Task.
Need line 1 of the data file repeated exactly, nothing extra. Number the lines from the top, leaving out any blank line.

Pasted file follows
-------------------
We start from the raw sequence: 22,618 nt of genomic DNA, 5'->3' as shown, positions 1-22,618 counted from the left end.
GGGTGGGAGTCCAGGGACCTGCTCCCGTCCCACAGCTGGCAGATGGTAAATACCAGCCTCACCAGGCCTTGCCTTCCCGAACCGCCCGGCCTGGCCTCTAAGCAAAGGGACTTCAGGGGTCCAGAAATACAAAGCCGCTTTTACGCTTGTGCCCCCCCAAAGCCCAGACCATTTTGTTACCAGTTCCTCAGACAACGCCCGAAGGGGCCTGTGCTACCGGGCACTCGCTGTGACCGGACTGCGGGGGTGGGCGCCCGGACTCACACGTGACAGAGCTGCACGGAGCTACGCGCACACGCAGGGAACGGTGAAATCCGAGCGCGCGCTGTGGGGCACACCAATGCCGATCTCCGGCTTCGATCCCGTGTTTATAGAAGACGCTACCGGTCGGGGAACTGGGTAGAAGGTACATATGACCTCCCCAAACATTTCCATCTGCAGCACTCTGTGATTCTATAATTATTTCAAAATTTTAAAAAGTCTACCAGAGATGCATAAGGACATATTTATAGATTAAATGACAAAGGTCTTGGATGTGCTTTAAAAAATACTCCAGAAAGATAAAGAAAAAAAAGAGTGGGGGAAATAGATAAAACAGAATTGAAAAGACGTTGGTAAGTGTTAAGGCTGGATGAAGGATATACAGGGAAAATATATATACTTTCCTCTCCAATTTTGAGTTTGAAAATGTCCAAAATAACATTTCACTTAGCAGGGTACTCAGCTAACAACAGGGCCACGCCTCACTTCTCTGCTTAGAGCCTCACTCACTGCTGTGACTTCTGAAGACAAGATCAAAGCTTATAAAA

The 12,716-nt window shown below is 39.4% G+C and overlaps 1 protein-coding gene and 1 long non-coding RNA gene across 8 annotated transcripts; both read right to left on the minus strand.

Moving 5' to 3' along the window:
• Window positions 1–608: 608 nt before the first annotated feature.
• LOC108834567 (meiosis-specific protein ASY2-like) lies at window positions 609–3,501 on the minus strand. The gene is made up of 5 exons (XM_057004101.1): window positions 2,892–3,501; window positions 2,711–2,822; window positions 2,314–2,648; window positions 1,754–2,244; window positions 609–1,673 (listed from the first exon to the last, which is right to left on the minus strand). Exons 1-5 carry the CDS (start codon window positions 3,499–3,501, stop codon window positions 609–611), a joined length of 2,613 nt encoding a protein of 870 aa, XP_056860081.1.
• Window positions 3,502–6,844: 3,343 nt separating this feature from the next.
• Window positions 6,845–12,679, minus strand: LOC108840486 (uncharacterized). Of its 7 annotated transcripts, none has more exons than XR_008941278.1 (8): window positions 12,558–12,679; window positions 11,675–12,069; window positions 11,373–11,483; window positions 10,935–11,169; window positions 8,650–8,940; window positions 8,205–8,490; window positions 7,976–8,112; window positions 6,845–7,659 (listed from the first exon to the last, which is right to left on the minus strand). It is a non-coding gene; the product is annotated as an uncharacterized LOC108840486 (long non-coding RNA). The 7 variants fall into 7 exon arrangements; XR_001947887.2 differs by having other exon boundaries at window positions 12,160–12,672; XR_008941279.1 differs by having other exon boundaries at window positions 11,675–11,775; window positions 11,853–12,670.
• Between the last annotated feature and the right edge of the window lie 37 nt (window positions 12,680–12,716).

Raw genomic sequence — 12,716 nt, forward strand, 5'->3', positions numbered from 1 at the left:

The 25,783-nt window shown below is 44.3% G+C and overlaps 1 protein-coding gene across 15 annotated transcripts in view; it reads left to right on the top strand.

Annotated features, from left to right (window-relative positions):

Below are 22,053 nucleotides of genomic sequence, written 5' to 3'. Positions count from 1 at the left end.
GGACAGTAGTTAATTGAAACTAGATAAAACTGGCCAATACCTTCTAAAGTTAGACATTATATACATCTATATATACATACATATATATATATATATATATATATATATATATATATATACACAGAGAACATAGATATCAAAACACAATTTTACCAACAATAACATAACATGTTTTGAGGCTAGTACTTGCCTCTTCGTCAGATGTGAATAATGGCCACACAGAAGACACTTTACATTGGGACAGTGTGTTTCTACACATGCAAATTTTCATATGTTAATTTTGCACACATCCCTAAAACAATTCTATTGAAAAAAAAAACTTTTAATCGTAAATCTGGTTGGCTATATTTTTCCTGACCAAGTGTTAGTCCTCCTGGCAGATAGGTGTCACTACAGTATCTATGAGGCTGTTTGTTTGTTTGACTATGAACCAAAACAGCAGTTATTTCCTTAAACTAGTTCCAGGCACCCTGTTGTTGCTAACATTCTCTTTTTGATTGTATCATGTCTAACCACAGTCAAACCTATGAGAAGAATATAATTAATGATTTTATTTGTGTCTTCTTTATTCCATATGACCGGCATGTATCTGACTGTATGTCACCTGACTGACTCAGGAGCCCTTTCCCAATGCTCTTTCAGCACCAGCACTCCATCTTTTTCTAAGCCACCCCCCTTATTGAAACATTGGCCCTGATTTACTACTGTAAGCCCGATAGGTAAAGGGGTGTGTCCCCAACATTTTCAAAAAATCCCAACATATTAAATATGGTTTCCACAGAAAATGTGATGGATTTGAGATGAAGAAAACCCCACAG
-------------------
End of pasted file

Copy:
We start from the raw sequence: 22,618 nt of genomic DNA, 5'->3' as shown, positions 1-22,618 counted from the left end.